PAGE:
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title: Lost Lake
author: Sarah Addison Allen
series: Lost Lake
published: 21 January 2014
publisher: St. Martin's Press
genre(s): fantasy, magical realism
buy/shelve it: Amazon | B&N | Kobo | BookBub | BookHype | Goodreads
Suley, Georgia, is home to Lost Lake Cottages and not much else. Which is why it's the perfect place for newly-widowed Kate and her eccentric eight-year-old daughter Devin to heal. Kate spent one memorable childhood summer at Lost Lake, had her first almost-kiss at Lost Lake, and met a boy named Wes at Lost Lake. It was a place for dreaming. But Kate doesn't believe in dreams anymore, and her Aunt Eby, Lost Lake's owner, wants to sell the place and move on. Lost Lake's magic is gone. As Kate discovers that time has a way of standing still at Lost Lake can she bring the cottages—and her heart—back to life? Because sometimes the things you love have a funny way of turning up again. And sometimes you never even know they were lost . . . until they are found.
Lost Lake is the first book the author has written since her bout with cancer, a fight she lived very publicly through her social media. It was much anticipated and, I think, that much more wonderful to read. This book was as beautifully written as anything and everything Sarah Addison Allen has written! The stories that she creates are not light, not about perfect lives. There are real issues of sadness and despair and confusion and uncertainty. They are about real life. They are also incredibly heartwarming and touching, with just enough magical realism to add a touch of whimsy.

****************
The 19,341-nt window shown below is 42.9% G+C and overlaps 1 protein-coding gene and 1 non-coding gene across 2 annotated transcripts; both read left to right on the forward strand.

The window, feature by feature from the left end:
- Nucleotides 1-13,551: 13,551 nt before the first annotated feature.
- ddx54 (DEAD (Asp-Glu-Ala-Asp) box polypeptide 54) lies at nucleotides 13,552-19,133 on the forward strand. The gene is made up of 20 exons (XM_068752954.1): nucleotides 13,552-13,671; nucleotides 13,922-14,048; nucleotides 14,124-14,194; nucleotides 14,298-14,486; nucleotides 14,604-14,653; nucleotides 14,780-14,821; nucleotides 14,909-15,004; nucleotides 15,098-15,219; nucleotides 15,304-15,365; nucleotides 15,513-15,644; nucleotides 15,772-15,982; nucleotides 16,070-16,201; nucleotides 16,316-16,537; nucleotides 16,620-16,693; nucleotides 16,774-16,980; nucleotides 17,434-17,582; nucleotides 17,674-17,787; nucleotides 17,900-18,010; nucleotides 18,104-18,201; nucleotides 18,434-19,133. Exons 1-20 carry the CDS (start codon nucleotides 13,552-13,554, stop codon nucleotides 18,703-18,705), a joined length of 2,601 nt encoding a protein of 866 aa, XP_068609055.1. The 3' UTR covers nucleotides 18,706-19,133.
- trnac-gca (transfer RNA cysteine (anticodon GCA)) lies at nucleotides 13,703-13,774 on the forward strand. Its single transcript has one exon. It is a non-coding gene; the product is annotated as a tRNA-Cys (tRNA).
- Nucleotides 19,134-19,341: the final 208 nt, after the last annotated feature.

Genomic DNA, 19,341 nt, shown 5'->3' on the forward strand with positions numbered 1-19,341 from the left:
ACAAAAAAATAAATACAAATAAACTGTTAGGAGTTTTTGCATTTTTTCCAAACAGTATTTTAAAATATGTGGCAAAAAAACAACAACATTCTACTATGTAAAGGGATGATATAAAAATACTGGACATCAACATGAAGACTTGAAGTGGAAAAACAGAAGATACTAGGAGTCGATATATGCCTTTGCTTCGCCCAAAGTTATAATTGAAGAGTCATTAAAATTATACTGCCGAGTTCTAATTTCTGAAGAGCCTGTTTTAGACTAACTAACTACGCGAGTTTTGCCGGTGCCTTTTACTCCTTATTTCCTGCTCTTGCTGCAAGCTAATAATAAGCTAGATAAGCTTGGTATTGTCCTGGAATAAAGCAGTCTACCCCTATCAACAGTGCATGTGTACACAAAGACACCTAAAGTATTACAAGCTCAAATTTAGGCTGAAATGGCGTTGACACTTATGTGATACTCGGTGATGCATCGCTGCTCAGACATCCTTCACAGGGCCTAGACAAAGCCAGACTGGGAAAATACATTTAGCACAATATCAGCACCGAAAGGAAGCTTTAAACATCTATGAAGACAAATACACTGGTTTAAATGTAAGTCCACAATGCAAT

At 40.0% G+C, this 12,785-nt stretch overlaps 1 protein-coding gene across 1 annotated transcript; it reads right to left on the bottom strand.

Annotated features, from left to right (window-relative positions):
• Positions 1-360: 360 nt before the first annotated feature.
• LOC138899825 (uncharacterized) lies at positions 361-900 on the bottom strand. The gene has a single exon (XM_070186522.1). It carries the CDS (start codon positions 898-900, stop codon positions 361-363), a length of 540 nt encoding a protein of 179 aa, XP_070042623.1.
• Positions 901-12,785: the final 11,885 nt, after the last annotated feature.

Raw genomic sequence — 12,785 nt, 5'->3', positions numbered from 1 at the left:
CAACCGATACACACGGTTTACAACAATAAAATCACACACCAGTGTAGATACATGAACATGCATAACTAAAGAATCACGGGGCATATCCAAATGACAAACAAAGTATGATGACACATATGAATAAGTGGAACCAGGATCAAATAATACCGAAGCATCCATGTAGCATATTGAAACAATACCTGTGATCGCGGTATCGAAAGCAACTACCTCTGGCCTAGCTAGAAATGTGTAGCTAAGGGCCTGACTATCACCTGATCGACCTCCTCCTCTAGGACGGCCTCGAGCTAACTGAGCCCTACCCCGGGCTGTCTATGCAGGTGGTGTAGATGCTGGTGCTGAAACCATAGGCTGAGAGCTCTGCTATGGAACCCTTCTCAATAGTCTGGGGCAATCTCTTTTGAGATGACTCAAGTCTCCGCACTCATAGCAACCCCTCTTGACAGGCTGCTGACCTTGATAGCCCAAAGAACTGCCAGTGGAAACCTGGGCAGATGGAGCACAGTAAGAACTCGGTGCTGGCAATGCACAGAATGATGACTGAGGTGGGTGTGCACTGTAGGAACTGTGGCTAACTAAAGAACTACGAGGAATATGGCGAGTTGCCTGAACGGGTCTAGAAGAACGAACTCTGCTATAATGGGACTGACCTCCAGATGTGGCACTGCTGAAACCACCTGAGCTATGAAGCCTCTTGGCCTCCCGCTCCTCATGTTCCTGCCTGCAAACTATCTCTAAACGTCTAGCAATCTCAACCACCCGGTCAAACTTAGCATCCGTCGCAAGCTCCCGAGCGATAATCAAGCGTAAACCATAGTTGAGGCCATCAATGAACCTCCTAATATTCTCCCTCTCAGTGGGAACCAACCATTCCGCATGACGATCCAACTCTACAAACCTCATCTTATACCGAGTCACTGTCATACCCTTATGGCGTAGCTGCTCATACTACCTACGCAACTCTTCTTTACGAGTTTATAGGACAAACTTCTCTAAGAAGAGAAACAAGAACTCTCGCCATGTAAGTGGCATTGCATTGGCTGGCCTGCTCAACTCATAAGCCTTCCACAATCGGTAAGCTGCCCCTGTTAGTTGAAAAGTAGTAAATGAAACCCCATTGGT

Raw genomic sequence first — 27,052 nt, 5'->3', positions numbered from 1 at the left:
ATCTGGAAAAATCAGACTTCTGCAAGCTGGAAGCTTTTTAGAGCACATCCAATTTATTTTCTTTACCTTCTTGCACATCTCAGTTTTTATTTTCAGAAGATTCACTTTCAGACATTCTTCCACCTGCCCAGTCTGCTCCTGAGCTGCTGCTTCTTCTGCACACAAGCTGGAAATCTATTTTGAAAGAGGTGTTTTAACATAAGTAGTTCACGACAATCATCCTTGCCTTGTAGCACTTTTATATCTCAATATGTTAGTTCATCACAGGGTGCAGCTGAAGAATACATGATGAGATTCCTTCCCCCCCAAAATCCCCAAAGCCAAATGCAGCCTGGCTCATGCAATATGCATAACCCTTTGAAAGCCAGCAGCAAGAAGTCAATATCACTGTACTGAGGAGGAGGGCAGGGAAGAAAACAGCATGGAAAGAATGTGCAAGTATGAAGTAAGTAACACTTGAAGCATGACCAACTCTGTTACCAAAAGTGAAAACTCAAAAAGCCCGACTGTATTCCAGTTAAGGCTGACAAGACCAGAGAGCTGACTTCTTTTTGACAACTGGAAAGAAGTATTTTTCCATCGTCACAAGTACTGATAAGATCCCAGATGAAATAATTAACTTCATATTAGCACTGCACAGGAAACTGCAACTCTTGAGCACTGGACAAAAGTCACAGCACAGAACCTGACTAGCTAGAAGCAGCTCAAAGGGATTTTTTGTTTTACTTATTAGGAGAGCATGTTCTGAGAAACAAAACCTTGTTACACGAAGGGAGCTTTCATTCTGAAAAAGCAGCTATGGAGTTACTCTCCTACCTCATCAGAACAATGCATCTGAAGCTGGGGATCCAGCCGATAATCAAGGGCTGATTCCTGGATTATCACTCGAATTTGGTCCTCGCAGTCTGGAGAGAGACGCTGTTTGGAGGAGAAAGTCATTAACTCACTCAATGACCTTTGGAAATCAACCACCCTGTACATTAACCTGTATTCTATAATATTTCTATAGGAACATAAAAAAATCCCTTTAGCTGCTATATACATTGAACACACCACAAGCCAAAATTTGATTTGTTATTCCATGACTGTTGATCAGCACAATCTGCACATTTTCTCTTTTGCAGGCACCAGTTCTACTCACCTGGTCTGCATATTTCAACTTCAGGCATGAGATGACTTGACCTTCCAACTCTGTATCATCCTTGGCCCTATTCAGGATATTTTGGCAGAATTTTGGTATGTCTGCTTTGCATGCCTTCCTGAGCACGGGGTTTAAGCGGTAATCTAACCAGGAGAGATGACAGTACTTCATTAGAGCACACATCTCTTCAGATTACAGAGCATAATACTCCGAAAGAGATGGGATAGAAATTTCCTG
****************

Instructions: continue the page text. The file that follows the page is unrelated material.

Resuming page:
This book is more than the story of Kate, or of Devin, or of Eby, or of Wes, or of any of the other characters. It is their story, separately and collectively. Each of them has their own story, their own hurts, their own problems. They are so wonderfully ecccentric: the free-spirited child, the mute French cook, the aging, seductress, the older widow, the younger widow, the podiatrist, the handyman, the former professor. Their age range is unusually vast, from Kate’s young daughter to Buhladeen in her eighties. But it is at Lost Lake that they all come together as their own sort of family to heal and to help each other.
There were moments of sadness, moments of hope, moments of happiness, and moments of frustration. There were characters you loved, characters you hated, and characters you just wanted to slap. Like all of her books, much of the book involves rather unhappy situations and issues. But the book is, at its core, inspiring and hopeful, without any of the sappiness that can come with that. Truly a wonderful read!